Oliver L. Reiser
Humanist Manifesto I
Note: The first draft of this document was
written by Roy Wood Sellars, and published in The New
Humanist (May-June, 1933): 58-61. I have copied the
material from a posting by the American Humanist
Association, adding some stylistic changes and the
names of those who signed it.
The time has come for widespread recognition of
the radical changes in religious beliefs throughout the
modern world. The time is past for mere revision of
traditional attitudes. Science and economic change have
disrupted the old beliefs. Religions the world over are
under the necessity of coming to terms with new
conditions created by a vastly increased knowledge and
experience. In every field of human activity, the vital
movement is now in the direction of a candid and
explicit humanism. In order that religious humanism may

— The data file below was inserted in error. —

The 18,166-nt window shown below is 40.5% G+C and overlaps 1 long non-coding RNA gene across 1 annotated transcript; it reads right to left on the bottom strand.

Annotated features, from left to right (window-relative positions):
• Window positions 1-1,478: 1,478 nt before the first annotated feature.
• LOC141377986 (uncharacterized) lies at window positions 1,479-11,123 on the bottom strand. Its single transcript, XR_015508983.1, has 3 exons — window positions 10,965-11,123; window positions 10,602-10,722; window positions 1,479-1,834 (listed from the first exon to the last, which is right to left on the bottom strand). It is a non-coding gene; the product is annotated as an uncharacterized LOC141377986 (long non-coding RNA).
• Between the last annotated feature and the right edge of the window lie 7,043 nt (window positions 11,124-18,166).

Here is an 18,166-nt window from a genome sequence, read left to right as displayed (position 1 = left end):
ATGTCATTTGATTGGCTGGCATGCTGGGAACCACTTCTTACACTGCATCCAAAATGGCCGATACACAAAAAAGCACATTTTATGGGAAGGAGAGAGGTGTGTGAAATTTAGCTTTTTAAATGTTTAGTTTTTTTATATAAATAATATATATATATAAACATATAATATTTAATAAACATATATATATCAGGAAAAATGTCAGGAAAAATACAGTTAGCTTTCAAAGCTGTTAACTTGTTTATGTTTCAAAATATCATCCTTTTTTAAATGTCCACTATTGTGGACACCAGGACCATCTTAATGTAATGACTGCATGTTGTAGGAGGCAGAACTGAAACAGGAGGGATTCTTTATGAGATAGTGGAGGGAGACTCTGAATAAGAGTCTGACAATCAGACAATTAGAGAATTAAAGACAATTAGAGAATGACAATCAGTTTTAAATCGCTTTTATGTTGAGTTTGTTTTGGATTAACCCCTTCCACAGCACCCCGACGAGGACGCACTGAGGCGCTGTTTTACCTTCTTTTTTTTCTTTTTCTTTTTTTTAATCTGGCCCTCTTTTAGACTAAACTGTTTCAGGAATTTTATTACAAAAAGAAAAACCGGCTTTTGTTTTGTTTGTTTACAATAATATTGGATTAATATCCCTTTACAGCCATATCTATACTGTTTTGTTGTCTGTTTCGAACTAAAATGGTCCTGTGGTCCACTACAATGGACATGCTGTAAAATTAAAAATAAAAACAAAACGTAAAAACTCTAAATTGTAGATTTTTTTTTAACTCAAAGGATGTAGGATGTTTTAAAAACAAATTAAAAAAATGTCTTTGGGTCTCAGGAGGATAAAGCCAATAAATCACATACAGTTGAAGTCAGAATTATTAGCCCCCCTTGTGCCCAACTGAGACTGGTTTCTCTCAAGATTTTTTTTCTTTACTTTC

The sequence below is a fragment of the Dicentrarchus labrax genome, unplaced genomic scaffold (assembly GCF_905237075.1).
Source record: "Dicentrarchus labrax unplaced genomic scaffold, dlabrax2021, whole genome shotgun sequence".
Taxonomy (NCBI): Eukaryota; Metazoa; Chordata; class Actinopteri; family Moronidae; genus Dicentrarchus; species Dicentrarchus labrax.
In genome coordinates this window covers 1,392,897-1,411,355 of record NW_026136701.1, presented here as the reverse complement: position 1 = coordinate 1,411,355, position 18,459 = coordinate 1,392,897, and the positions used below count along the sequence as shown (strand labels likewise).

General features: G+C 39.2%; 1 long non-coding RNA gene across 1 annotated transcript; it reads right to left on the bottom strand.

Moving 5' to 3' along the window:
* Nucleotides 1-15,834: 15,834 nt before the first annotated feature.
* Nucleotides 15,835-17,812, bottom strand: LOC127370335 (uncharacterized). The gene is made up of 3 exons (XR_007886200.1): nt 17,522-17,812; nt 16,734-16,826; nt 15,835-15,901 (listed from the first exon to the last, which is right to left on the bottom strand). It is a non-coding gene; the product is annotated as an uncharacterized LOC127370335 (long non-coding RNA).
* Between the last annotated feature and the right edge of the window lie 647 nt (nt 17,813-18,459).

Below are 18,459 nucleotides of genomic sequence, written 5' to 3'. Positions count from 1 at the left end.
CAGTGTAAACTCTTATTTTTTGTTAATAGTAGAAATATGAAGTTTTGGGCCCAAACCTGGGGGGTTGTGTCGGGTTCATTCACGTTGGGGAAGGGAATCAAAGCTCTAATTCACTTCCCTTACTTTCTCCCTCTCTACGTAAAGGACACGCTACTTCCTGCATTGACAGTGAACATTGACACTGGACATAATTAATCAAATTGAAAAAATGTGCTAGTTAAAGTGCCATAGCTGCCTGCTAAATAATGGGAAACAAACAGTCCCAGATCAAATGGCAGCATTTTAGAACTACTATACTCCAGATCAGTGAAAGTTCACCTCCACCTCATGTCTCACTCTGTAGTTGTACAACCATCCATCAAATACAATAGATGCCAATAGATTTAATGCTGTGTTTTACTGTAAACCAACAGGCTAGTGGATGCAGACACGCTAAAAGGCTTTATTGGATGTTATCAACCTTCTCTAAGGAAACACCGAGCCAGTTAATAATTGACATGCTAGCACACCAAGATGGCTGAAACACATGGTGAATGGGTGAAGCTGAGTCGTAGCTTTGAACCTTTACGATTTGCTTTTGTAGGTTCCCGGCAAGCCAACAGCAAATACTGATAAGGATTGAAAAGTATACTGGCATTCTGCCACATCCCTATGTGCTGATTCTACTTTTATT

be better understood we, the undersigned, desire to
make certain affirmations which we believe the facts of
our contemporary life demonstrate.
There is great danger of a final, and we believe
fatal, identification of the word religion with
doctrines and methods which have lost their
significance and which are powerless to solve the
problem of human living in the Twentieth Century.
Religions have always been means for realizing the
highest values of life. Their end has been accomplished
through the interpretation of the total environing
situation (theology or world view), the sense of values
resulting therefrom (goal or ideal), and the technique
(cult), established for realizing the satisfactory
life. A change in any of these factors results in
alteration of the outward forms of religion. This fact
explains the changefulness of religions through the
centuries. But through all changes religion itself
remains constant in its quest for abiding values, an
inseparable feature of human life.
Today man's larger understanding of the universe,
his scientific achievements, and deeper appreciation of
brotherhood, have created a situation which requires a
new statement of the means and purposes of religion.